Super Senior: Ada Alger
MIDDLESEX, Vt. (WCAX) - Perhaps it’s not too far of a stretch to say life is like a jigsaw puzzle for Ada Alger -- trying to find the perfect match.
“And sometimes you find the right piece and it doesn’t go there at all,” Alger said. Other times, it’s just picking up the pieces. “Another thing you have to have is a sense of humor.”
Alger has seen a lot in her 100 years of living. But her world as a kid was anything but worldly. She grew up in North Duxbury on the corner of River Road and Camel’s Hump Road. It was a life of isolation. She didn’t visit Waterbury -- about five miles away -- until she was 12 years old. “We didn’t go places in those days, you know,” Alger said.
She loved school, but after the 8th grade, it all ended. “My father didn’t have a car, so I didn’t have a way to go, so I didn’t go to high school,” Alger said. ))
Reporter Joe Carroll: Did you know you weren’t going to go to high school?
Ada Alger: Yes I did and I cried and cried... My teacher felt so bad for me... and she was trying to make arraignments for me to go to Waterbury to live... But my grandmother was very much against it. Back in those days, grandmas kind of ruled, you know, and grandma said, ‘She’s too young to go.’
The teen went to work at a nearby boarding house. One day a neighbor, Russell, came to the door. He had borrowed a gun from her brother to go deer hunting. “He brought the rifle back and I met him at the door and that’s how we met. Romantic, right?” Alger said.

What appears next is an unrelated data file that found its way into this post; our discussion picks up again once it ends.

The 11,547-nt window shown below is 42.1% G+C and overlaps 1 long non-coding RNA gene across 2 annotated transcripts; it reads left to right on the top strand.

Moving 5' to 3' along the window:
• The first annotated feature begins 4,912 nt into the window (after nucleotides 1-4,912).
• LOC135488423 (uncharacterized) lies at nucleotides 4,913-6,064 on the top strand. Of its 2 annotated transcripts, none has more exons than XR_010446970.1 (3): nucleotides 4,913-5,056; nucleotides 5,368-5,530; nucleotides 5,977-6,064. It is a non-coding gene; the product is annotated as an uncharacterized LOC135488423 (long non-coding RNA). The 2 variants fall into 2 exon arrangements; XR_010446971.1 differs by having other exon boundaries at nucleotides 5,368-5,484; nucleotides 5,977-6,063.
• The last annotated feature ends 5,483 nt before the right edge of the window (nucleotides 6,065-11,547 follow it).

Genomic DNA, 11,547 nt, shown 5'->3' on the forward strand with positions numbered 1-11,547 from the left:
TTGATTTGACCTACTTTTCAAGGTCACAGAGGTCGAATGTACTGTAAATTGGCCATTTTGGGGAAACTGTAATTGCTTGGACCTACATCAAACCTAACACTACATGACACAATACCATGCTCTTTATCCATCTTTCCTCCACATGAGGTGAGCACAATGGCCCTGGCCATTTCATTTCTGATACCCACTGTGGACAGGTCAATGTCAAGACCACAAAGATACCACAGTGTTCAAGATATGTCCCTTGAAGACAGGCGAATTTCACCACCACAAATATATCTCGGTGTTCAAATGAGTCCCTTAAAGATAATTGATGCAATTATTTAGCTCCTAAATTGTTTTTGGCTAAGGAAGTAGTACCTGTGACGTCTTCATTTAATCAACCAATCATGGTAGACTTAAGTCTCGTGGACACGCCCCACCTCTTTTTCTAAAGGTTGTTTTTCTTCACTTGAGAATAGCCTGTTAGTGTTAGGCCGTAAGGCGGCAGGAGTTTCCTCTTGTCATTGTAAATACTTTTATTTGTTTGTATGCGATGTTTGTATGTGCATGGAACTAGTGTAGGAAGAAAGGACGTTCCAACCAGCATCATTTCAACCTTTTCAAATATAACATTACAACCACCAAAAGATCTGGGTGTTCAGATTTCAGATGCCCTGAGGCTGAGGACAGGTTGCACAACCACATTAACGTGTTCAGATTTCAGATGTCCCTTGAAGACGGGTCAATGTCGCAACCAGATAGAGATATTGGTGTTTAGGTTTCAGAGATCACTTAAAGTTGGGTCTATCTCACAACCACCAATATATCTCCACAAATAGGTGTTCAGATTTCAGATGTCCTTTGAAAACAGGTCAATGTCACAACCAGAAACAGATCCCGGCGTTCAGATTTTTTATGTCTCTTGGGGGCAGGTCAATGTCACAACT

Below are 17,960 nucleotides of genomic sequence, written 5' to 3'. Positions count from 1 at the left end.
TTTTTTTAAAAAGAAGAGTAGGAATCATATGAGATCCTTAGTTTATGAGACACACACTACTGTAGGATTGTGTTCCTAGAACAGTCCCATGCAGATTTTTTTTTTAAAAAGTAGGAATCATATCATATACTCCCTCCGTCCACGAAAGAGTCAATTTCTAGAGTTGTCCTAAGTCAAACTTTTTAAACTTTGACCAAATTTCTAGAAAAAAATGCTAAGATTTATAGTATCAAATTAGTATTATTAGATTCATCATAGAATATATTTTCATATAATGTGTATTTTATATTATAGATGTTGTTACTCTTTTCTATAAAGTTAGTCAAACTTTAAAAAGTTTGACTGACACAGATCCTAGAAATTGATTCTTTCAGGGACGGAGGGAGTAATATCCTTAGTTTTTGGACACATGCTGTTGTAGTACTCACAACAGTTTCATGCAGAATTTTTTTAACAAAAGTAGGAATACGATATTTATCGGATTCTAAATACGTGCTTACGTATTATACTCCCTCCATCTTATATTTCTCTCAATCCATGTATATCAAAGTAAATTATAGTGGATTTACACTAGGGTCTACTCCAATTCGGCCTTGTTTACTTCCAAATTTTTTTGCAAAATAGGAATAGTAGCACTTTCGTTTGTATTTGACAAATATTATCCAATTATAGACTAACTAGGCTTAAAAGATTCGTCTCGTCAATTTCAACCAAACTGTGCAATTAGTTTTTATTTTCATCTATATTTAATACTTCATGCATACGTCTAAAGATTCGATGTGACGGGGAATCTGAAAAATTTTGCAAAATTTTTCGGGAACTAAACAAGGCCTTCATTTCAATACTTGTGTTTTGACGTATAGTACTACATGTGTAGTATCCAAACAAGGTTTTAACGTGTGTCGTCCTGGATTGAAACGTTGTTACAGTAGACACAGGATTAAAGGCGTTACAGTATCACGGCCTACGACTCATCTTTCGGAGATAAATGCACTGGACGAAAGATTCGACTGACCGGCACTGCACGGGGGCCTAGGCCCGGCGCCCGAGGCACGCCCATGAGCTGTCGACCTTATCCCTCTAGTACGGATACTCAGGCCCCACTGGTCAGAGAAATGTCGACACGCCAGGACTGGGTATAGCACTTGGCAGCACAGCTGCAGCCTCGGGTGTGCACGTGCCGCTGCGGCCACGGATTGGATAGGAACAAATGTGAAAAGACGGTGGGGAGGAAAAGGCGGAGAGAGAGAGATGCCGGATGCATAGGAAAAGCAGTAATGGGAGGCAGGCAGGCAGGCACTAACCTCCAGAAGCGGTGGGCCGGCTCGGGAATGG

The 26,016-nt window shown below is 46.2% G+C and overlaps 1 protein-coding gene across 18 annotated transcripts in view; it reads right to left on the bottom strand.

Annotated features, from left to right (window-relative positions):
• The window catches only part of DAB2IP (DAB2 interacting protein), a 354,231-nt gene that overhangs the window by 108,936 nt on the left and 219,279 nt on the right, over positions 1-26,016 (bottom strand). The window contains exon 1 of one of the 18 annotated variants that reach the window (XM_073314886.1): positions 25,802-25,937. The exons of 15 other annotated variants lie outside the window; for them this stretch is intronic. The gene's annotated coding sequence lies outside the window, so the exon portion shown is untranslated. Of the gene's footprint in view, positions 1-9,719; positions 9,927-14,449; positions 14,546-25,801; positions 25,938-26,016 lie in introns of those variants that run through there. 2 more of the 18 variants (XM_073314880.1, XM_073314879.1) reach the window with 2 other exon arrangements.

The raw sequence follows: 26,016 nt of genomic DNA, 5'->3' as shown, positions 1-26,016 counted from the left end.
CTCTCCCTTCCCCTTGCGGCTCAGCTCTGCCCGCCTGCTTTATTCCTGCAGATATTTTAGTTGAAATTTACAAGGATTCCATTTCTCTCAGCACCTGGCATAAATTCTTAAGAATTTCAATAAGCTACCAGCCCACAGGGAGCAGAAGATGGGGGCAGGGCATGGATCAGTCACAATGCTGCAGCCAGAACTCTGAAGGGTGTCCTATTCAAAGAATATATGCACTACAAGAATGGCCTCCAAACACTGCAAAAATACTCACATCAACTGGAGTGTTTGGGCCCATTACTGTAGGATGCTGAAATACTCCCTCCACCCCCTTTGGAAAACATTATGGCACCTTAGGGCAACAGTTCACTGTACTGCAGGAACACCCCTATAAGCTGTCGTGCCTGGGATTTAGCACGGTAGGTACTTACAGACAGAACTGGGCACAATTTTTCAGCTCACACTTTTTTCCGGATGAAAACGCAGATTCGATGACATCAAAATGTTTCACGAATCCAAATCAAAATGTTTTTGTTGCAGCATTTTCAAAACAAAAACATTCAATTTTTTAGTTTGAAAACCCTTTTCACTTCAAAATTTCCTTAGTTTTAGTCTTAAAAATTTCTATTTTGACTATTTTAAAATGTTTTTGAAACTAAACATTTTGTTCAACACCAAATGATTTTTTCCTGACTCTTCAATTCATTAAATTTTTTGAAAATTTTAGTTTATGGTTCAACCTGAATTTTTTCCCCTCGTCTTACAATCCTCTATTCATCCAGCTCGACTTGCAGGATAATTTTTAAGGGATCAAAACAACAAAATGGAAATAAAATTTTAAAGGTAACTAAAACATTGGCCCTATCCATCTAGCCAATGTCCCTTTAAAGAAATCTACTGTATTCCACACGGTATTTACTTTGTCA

Romantic enough for the two to get married. Russell had enlisted in the Army during World War II and saw action in Europe. After the war, he stayed in the Army and Alger joined him at various bases around the world including in Texas, Alaska, Germany, and Asia. “It was something I never expected,” she said.
And with experience comes wisdom. “I worry about more about today than when I was young,” Alger said.
She says she worries about the world and the potential of another world war. “Do I think it’s worse? Yes, I do. Because if we ever have another war, it’s going to be entirely different,” Alger said.
Sobering thoughts, but the 100-year-old still stays positive. “You got to be able to laugh at yourself and everybody else.”
Sage advice from a woman who’s seen the world but calls Vermont home. “If I was a kid growing up, if I had known the places that I was going to be, was going to go, I would never believe it,” Alger said.
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